Everyone recognises the need for compromise over Assad's future, he added, and said he feels the "gap" on views about what that should be has now "reduced".
He said there are still "very big disagreements" with Putin over both Syria and Ukraine - but said the two countries should work together where there is agreement.
Russia and Britain should join forces in the fight against terrorism, Russian President Vladimir Putin told David Cameron.
Speaking to the British Prime Minister on the sidelines of the G20 summit in Turkey, Putin urged cooperation, saying Russia appreciates Britain's past work in fighting terrorism.
Acknowledging that relations between the nations were "not of the best", he told Cameron that Friday's terror attacks in Paris demonstrated the need for them to "join efforts in preventing terrorism".
"Russia has analysed the positive groundwork that you have done in the past and to look into the future as to the way we should develop our relations," he said.
Cameron passed on his condolences for the 224 people killed when a Russian passenger jet came down over Egypt's Sinai province.
World leaders met in Turkey today for the G20 summit as France began sustained airstrikes on the so-called Islamic State's de facto capital city of Raqqa in Syria.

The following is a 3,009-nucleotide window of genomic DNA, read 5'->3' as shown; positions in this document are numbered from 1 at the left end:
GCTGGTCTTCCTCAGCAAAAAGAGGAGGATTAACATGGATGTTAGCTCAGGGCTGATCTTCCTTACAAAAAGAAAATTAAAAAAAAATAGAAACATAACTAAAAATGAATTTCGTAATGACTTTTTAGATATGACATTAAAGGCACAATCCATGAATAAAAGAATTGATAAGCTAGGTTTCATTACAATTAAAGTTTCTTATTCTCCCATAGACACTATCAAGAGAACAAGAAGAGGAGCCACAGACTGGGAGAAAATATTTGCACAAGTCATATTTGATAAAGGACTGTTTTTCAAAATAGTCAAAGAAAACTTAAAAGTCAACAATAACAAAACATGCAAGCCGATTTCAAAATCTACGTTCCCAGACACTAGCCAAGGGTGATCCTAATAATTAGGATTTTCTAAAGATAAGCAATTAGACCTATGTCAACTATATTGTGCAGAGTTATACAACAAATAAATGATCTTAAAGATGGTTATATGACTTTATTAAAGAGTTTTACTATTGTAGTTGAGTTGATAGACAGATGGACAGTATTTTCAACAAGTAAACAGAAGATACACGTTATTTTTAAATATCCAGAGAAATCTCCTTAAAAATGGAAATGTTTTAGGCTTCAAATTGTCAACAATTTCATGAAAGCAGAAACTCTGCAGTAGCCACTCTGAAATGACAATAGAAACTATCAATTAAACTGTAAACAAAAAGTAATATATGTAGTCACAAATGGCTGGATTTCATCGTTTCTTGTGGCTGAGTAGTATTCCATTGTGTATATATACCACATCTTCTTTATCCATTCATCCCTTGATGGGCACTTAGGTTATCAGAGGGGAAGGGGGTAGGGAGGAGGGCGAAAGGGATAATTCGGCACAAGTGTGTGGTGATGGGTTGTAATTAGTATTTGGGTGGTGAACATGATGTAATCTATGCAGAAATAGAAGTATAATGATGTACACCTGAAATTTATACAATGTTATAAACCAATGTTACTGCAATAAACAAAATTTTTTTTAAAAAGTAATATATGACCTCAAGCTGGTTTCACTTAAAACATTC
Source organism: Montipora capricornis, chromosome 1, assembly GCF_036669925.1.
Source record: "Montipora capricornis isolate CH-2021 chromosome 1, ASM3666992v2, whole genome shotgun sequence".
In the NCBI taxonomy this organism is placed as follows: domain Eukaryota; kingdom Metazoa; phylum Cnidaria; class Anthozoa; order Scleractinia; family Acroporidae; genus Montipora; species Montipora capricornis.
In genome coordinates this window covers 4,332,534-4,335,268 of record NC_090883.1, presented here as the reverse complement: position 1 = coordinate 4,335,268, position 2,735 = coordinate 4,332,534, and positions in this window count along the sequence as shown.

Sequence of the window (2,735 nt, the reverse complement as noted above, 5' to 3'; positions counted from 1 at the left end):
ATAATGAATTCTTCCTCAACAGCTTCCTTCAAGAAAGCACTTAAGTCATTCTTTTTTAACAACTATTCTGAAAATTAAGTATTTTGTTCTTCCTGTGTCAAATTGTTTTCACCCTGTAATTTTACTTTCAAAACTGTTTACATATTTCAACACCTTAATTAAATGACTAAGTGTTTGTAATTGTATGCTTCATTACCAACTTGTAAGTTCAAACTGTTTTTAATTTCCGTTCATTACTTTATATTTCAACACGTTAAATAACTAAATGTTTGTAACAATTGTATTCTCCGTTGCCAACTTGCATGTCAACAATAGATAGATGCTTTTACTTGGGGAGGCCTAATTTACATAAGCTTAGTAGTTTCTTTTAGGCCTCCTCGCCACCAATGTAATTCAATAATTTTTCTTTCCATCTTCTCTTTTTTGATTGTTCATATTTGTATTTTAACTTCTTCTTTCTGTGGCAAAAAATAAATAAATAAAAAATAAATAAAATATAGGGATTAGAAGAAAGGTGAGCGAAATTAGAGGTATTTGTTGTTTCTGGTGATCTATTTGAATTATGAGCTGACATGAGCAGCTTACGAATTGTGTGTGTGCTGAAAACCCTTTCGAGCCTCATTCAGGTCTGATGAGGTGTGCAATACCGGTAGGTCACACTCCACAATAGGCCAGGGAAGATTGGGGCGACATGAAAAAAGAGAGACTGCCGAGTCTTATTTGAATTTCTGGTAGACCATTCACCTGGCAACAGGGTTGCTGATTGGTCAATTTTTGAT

ITV News International Affairs Editor Rageh Omaar reports on the world's Security Strategy.
There was one key priority on the agenda as world leaders gathered at the G20 summit in Turkey - how to tackle so-called Islamic State.
The G20 summit is the first meeting of world leaders since the deadly attacks on Paris.
Although many of the leaders had differences over how to proceed in Syria against the militant group, they all seemed to agree that IS poses a significant danger and that action needs to be taken quickly.
ITV News' International Affairs Editor Rageh Omaar reports:
US President Barack Obama and Russia's President Vladimir Putin talked to each other for more than 30 minutes in an informal meeting at the G20 summit in Turkey.
Svetlana Lukash, the Kremlin Sherpa to the G20, tweeted that the two had been talking during a break of the summit that is being held in Antalya.
She did not disclose any details about what the two discussed, but did post a photo of Obama and Putin sitting near to each other.
World leaders fell silent in tribute to the victims of the terror attacks in Ankara and Paris at the G20 summit today.
A total of 102 people were killed in suicide bomb blasts in the capital of Turkey last month, while the death toll from Friday's coordinated attacks across France's capital city stands at 129.
The G20 is a forum consisting of governments and central bank governors from 20 major economies around the world to meet and discuss issues affecting the world.
The rise of militant extremism is high on this year's agenda.
US president Barack Obama has arrived in Turkey for the G20 summit.
On Sunday evening, he will hold a bilateral meeting with Saudi Arabia's King Salman, the White House has said.
The two countries are partners in a coalition bombing Islamic State militants in Syria.